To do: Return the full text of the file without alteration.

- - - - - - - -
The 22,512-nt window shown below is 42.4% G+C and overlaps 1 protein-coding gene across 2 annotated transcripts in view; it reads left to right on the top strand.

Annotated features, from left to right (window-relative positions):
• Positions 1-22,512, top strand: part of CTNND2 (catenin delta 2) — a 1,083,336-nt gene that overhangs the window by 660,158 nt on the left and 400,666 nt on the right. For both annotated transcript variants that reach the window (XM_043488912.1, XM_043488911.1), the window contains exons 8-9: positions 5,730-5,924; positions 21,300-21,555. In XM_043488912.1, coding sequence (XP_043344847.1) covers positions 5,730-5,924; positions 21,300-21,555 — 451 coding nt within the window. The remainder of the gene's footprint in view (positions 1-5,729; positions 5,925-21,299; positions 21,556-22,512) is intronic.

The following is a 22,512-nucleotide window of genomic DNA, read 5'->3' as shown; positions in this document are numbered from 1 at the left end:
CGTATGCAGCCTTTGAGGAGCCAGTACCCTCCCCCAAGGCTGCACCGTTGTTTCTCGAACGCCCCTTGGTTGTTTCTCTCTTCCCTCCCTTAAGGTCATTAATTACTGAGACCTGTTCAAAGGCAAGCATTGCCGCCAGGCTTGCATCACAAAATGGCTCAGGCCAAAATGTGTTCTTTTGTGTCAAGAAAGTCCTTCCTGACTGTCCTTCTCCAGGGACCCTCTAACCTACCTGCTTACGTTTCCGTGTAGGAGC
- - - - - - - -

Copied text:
The 22,512-nt window shown below is 42.4% G+C and overlaps 1 protein-coding gene across 2 annotated transcripts in view; it reads left to right on the top strand.

Annotated features, from left to right (window-relative positions):
• Positions 1-22,512, top strand: part of CTNND2 (catenin delta 2) — a 1,083,336-nt gene that overhangs the window by 660,158 nt on the left and 400,666 nt on the right. For both annotated transcript variants that reach the window (XM_043488912.1, XM_043488911.1), the window contains exons 8-9: positions 5,730-5,924; positions 21,300-21,555. In XM_043488912.1, coding sequence (XP_043344847.1) covers positions 5,730-5,924; positions 21,300-21,555 — 451 coding nt within the window. The remainder of the gene's footprint in view (positions 1-5,729; positions 5,925-21,299; positions 21,556-22,512) is intronic.

The following is a 22,512-nucleotide window of genomic DNA, read 5'->3' as shown; positions in this document are numbered from 1 at the left end:
CGTATGCAGCCTTTGAGGAGCCAGTACCCTCCCCCAAGGCTGCACCGTTGTTTCTCGAACGCCCCTTGGTTGTTTCTCTCTTCCCTCCCTTAAGGTCATTAATTACTGAGACCTGTTCAAAGGCAAGCATTGCCGCCAGGCTTGCATCACAAAATGGCTCAGGCCAAAATGTGTTCTTTTGTGTCAAGAAAGTCCTTCCTGACTGTCCTTCTCCAGGGACCCTCTAACCTACCTGCTTACGTTTCCGTGTAGGAGC